Nathan “Nat” Daniel founded the Danelectro Company in Red Bank, New Jersey in 1947. He was one of the great innovators and started building guitar amplifiers for Montgomery Ward and Sears Roebuck. Daniel had previously designed and made Epiphone’s Electar amp series, and his pioneering circuits incorporated many industry firsts, such as tremolo.
Eventually around 1954, Sears approached Daniel to make an affordable electric guitar. Nat Daniel showed some real innovative ideas making good playing guitars at low prices. Danelectro made the front and back of their guitars out of Masonite, a composite material created by pressure molding steamed wood fibers. Far cheaper than using solid wood or plywood. They were constructed simply of vinyl, masonite and Formica. Instead of being reinforced by an adjustable truss rod, the thin, bolt-on poplar necks relied on two heavy-duty steel bars installed under the fretboard making the neck quite stable and needing no truss rod. The nut was usually made from aluminum. The guitars were made simply, with no pearl adornments or expensive woods. According to Danelectro, few of these guitars came back for neck issues.
Danelectro pickups were made with alnico magnets that were wrapped in tape and stuffed inside of chrome-plated “lipstick” tubes wound to a relatively low (4.75k). Not generic metal cylinders, but actual lipstick tubes. The tubes were pretty good shielding and gave the Danelectro a distinctive tone that was a big hit with players. Looking at some very old Danelectro guitars it can be said that they survived pretty nicely even though these were low priced guitars using inexpensive materials. Some of these early pickups are quite sought after.
Mr. Daniel knew what he was doing, even though these were some of the most cheaply made guitars ever assembled they sound and play like a million bucks. Also note that Daniel, like Leo Fender was not a guitar player and sought out feedback from players. This allowed him to thing outside the box. He was said to be most proud that he was able to create a budget guitar that was easy to play and allowed young aspiring musicians to excel.
Nat Daniel built and sold guitars for the catalog stores under the Silverstone and Airline brand. He also sold under the Danelectro brand. Daniel designed and built tube guitar amplifiers directly into the guitar case that sold for only $69. Many of today’s rock elite stated playing electric guitar on a Danelectro guitars and amps. One reason many guitar players have a soft spot for Danelectro gear.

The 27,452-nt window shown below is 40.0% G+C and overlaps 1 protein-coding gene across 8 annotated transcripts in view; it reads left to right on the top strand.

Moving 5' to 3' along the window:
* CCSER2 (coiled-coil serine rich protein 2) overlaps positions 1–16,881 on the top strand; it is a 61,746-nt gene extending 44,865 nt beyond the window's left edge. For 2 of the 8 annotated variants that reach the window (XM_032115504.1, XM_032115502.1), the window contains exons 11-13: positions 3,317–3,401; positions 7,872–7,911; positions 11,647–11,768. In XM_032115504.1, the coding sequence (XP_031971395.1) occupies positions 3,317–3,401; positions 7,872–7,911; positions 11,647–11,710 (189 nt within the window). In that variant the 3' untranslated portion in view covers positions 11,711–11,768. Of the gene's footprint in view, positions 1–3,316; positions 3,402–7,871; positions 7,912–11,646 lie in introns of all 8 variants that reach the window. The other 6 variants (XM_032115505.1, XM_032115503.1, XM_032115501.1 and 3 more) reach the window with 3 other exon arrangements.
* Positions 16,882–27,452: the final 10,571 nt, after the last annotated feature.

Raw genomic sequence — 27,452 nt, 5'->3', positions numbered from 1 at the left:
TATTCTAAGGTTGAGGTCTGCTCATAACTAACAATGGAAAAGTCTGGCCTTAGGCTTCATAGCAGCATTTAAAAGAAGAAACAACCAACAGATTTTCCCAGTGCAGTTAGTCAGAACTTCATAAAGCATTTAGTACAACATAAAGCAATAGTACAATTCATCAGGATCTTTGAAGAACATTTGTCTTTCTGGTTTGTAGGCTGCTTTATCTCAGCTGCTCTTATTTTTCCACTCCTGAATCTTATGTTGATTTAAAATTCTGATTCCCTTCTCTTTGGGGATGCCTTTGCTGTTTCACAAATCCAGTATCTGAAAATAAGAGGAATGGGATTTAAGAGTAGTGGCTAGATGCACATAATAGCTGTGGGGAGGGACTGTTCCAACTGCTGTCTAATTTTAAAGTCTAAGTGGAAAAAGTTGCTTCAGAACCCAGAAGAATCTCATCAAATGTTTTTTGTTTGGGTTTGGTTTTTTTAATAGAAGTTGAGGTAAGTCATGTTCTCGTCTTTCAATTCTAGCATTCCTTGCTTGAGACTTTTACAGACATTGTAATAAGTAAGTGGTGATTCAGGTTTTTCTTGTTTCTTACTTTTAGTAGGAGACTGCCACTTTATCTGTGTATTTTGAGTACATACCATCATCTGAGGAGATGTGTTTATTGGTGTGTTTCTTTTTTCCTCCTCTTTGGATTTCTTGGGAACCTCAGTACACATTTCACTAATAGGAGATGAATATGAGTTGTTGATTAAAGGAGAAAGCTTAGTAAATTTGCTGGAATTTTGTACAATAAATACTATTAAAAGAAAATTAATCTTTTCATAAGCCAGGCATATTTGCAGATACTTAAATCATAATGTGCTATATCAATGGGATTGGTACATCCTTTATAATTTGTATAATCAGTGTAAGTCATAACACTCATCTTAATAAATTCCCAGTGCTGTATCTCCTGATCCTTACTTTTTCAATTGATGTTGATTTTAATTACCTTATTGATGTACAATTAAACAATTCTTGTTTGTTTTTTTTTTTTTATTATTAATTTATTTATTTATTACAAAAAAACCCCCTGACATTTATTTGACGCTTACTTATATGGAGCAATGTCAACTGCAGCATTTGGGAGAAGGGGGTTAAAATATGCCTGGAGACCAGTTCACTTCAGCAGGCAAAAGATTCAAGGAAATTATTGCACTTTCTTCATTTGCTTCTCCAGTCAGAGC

Danelectro built some unusual and innovative instruments during including the first 12-string electric guitar (Bellzouki), 4-string bass, 6-string bass that (was also used as a Baritone Guitar and Tic Tac Bass), double neck guitars and the Guitarlin (guitar with 25-inch scale and 31 frets that allowed the player to cover guitar and mandolin range) all heard on many landmark recordings.
Nat Daniel design ideas have been copied and adapted by nearly all the major guitar makers over the years. Danelectro guitar designs were also built by Jerry Jones (and Coral) and are quite valued. The “new” Danelectro company manufactures reissues in Korea of these classic designs with a few slight improvements like the adjustable bridges for better intonation.
Up to 1958, Danelectro guitars had a single-cutaway body (like a Les Paul or Telecaster) and were finished in the now famous bright automotive colors. Fender also followed this strategy with were radical colors at the time. In 1958, Danelectro shifted to double-cutaway designs with “Coke bottle” headstocks, offering extreme “Longhorn” and less radical “Shorthorn” models. In addition to electric guitars, the company made 6-string and 4-string basses, double-neck instruments, first Indian Electric Sitar and the futuristic Guitarlin.
By the time Nathan Daniel sold Danelectro in 1966 to MCA (Music Corporation of America), Danelectro was located in a much larger plant in Neptune City, N.J employing about 500 people. They were shipping out an average of more than a full trailer-truckload of amplifiers and guitars every day. Not as large as Fender or Gibson, but certainly a pretty successful operation.
Danelectro had sold about 85% of it’s products to Sears so MCA started the Coral line in 1967 to sell to other distributors. The difference was the Coral hollow bodies (only) were manufactured in Japan. All other Coral parts were made in the New Jersey Danelectro plant. All Silvertones and Danelectros had been made entirely in the U.S.